How to get investment Banking internship?
“Always carry shoe polish, in case said analyst’s shoes need a shine. Forget your blackberry holster – what you need is a coffee cup holder for more than four cups – this way, you’ll need only make a single trip to Starbucks each morning when you bring your team coffee.”
Despite explaining and even how to, summer internship questions have continued to roll in.
Sure, you want to do as much deal-related work and modeling as possible, but how do you get there? How do you avoid just going to Starbucks and the dry cleaner for me all summer? (Not that I would make a summer intern do that, of course)
How Work Is Assigned To You
Senior bankers and staffers are more hands-off with Summer Analysts than they are with full-time Analysts and Associates. Sometimes interns are “assigned” to an Analyst over the summer; in other banks and groups Analysts will “claim” interns to help out on certain projects.
In any case, though, the full-time Analysts give you work and decide what you do. So you need to keep us happy.
I always have a list of unfinished tasks, but only a few of them are high priority at any given moment. And as I’ve mentioned before, there are basically 3 types of work in investment banking: deals, pitches and random stuff.
When a summer intern starts working, I will most likely give him or her whatever is at the bottom of my priority list: the random stuff.
Sometimes this means profiles (compiling information on companies and making it look nice in PowerPoint), sometimes it means comps (reviewing financial statements and inputting numbers into Excel) and sometimes it means finding the projected rate of oil production increase in the Alberta oil sands over the next decade.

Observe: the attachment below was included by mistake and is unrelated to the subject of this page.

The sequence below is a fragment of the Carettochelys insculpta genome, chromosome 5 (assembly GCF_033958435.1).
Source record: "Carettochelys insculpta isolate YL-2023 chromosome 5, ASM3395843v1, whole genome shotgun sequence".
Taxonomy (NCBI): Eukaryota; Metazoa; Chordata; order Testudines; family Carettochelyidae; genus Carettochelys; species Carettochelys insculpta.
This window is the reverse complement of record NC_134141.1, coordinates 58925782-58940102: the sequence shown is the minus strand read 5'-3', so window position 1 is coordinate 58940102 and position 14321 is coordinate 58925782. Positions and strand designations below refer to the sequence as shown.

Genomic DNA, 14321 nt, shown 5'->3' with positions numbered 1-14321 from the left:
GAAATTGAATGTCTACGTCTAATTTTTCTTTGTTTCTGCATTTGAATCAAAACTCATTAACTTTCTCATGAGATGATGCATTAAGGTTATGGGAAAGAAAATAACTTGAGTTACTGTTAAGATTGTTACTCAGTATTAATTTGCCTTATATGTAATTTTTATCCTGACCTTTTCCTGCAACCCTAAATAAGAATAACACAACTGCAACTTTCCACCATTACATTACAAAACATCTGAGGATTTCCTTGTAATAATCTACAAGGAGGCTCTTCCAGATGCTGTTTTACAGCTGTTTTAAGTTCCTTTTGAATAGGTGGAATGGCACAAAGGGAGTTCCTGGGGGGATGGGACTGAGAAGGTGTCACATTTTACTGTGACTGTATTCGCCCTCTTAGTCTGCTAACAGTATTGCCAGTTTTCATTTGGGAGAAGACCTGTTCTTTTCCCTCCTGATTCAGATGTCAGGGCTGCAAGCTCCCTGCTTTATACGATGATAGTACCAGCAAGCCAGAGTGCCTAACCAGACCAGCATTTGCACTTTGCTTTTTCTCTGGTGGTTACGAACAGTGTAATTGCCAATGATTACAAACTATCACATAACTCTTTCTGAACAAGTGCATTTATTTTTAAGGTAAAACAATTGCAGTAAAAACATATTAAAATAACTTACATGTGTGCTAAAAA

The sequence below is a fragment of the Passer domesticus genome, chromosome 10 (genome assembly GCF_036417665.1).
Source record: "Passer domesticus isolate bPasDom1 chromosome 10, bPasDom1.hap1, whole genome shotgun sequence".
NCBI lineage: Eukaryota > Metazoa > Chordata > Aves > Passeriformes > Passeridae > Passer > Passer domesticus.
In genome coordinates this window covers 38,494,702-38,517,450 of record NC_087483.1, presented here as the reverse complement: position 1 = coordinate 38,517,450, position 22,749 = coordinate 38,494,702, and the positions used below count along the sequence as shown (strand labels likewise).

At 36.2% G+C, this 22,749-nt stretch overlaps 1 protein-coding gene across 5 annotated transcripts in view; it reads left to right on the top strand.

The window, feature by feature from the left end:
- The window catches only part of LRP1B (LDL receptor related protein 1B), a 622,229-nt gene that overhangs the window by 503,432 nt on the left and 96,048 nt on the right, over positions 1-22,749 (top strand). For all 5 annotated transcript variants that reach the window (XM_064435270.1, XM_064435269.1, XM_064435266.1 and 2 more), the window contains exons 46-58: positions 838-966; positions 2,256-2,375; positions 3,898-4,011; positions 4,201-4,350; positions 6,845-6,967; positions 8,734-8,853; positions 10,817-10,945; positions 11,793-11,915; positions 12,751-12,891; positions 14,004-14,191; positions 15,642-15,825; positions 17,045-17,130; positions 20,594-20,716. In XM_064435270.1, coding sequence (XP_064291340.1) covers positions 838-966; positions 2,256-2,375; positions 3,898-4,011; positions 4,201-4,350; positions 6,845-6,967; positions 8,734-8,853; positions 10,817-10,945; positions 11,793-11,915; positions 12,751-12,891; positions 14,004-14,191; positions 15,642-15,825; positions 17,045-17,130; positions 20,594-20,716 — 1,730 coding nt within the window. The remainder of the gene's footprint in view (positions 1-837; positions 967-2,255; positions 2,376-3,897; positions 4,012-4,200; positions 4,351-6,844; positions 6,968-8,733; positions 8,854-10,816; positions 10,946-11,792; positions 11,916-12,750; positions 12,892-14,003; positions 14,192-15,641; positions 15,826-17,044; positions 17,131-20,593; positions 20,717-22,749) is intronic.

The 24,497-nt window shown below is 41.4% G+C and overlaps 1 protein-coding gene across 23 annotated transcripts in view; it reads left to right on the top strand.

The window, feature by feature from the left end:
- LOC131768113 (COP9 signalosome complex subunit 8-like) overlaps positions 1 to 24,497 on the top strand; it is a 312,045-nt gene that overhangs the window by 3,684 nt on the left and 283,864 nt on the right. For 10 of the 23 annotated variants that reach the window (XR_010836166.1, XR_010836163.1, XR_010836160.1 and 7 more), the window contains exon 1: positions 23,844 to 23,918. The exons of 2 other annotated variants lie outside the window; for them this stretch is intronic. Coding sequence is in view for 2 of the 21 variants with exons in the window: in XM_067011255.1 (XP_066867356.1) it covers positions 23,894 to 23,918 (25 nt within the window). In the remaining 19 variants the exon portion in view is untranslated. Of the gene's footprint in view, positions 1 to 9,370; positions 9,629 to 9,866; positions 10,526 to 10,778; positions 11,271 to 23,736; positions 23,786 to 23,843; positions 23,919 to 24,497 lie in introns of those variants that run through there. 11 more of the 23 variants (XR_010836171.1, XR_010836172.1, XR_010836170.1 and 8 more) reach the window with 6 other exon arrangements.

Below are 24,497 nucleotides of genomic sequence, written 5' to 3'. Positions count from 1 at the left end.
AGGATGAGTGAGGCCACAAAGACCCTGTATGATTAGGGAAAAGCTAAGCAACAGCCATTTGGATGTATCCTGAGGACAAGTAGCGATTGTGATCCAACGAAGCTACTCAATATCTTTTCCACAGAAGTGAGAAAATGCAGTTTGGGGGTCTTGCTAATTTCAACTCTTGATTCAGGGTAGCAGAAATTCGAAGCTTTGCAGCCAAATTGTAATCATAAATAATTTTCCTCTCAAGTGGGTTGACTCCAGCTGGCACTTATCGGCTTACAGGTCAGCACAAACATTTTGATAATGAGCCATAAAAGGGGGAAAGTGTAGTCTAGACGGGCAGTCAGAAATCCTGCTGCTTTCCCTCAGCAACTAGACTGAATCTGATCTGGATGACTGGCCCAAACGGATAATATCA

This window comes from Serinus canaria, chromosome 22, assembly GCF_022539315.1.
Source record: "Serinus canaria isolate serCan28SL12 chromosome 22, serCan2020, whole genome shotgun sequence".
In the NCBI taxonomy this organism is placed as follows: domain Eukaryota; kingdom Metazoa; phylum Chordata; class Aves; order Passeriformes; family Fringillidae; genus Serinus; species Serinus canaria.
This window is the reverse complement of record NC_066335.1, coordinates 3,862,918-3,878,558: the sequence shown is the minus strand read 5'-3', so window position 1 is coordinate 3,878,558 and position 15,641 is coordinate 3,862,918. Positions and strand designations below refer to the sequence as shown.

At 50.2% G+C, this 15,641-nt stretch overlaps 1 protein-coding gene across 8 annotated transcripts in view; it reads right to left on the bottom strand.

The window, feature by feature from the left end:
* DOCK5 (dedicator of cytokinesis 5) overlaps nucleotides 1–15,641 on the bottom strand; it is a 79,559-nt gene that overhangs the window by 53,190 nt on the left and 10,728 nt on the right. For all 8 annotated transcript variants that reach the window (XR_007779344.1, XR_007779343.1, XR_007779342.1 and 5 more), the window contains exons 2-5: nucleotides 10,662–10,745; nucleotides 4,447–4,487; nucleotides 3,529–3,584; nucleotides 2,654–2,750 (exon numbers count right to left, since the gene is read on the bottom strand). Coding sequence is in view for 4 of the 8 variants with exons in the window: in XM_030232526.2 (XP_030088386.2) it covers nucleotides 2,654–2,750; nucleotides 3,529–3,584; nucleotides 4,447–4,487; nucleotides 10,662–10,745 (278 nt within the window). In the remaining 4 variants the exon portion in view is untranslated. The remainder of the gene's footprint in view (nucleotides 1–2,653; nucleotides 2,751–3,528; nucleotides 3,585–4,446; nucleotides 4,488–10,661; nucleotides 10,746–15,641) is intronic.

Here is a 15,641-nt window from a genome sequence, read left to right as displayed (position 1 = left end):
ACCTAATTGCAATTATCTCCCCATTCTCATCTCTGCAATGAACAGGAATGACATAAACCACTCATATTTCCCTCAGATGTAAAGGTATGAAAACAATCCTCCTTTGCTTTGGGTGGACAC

What To Expect At First
Don’t expect to build an LBO model or draft an IPO S-1 registration statement right away. You have no technical training, no one knows how competent you are, and who knows, you could have gotten the internship just because your dad is the CEO.
I would laugh if an intern asked about learning an LBO model his first day on the job. I don’t care how many accounting or finance classes you’ve had or how many $3, 000 “learn investment banking” seminars you’ve taken, you’re not going to know how we build models right away, and you will therefore not get that type of work at first.
Take the work you’re given, put a smile on your face, and do it without complaining. When you’ve proven that you can do the basics well, you will be given more interesting tasks, and when you have proven yourself with those, you will get even more responsibility.
Don’t Screw Up
Screwing up repeatedly will kill your progression toward doing more interesting/useful work.
You might think, “If I’m just starting how can I possibly NOT make mistakes? I don’t know anything yet.”
The short answer is “ask a lot of questions.” No one will fault you for asking questions – as long as you ask the right people.
Never ask anyone above the Analyst level a question. Bothering your MD with a question on comps will invariably make him think you’re an idiot. Restrict your questions to other summer interns and Analysts.